Discovered via Pinterest: Sågverket Möten Rum & Kök. Translation: “Sawmill Meeting Room & Kitchen,” a waterside hostel and retreat center with uncommon style.
Situated in northern Sweden’s High Coast region, Sågverket occupies four buildings on the grounds of a historic sawmill that many years ago was converted into a nature retreat. More recently, it was given a facelift by visionary owner, David Fahlén, who transformed the spread into a showcase of rustic-luxe Scandi design—cafe-restaurant, gardens, sauna, and wood-fired hot tub included. Just this week, the property changed hands again—it had been listed by Fantastic Frank, who no doubt had a hand in some of the styling. We’re assured the new keepers know a good thing and plan to keep the Sawmill buzzing.
Photography via David Fahlén for Sågverket.
Above: During the cold months, Sågverket operates as a meeting center with a schedule of retreats. From May 15 through August, it morphs into a low-key family hostel. Fahlén furnished the rooms himself with a high-low mix of finds, many of them from yard sales and Ikea.
Above: Tiled walls, pale wood, and dark accents at one end of the restaurant.
Above: Black pendants and Nelson Sepulveda’s Z1 Lantern (available from Home Stories in Brooklyn) in the tall-ceilinged dining room. The communal table was built by a local carpenter.
Above L: Details worth copying: Outsize tiles in an offset pattern and a utensil rail (with wicker carpet beater). Above R: Labware vases.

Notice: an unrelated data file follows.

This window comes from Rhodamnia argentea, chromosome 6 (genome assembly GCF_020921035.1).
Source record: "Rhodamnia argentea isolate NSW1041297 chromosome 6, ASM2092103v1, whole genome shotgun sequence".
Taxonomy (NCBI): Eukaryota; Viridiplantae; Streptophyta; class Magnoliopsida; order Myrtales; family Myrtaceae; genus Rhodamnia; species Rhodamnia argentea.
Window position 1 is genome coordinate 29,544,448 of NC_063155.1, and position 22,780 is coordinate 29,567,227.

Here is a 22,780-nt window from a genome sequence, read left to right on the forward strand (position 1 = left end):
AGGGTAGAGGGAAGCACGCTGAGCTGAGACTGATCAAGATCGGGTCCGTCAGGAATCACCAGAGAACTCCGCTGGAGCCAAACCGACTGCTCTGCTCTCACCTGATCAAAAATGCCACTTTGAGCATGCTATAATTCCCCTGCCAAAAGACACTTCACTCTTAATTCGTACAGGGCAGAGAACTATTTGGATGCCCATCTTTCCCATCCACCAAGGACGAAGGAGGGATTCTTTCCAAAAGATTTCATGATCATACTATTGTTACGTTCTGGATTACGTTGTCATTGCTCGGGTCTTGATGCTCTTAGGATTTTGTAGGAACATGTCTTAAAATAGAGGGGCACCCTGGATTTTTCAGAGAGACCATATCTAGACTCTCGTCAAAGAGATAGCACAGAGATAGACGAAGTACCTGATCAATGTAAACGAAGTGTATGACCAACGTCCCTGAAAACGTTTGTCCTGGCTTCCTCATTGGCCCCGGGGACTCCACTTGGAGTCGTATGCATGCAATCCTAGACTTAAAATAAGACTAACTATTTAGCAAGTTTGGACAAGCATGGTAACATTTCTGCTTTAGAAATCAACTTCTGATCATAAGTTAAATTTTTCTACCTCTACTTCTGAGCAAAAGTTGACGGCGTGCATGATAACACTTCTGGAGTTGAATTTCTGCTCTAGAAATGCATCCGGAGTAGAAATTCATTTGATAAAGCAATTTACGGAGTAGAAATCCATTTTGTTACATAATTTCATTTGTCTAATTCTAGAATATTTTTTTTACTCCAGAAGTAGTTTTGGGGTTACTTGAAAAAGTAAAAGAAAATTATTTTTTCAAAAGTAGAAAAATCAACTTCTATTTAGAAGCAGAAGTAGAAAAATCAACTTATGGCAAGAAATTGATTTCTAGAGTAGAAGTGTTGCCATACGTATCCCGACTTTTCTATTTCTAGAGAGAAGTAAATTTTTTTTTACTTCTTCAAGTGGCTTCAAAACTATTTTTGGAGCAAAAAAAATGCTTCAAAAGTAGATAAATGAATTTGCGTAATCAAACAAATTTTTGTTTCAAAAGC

Above: A well-designed kitchen in an apartment for staff or guests.
Above: There are 15 guest rooms in total, no two alike, and all with shared baths. There’s no TV (but there is Wi-Fi), and kids and well-behaved pets are welcome.
Above: No hogging the blanket: In the Swedish style, double beds have two sets of covers. Fahlén says he decorated the bedrooms very simply: “The only purpose is for you to rest in a beautiful setting and get a good night’s sleep.”
Above: As is fitting for a former sawmill, there’s a wood shop.
Above: The bright open space upstairs from the restaurant is alternatively put to use as an art galley, conference room, party spot, and yoga studio.
Above: The red shingled main house dates back to 1910. Built with wood from the sawmill, it served until 1933 as the manager’s house.
Above: Follow the birch trees to the water. The property is situated on the Ångermanälven, a river that runs to the sea (Hemsön island visible on the other side is a ferry ride away). For more details, go to Sågverket.
Another idyllic place to stay in Sweden during the summer? See Grinda Wardshus in the Heart of the Archipelago. And in Stockholm, consider the Ett Hem.
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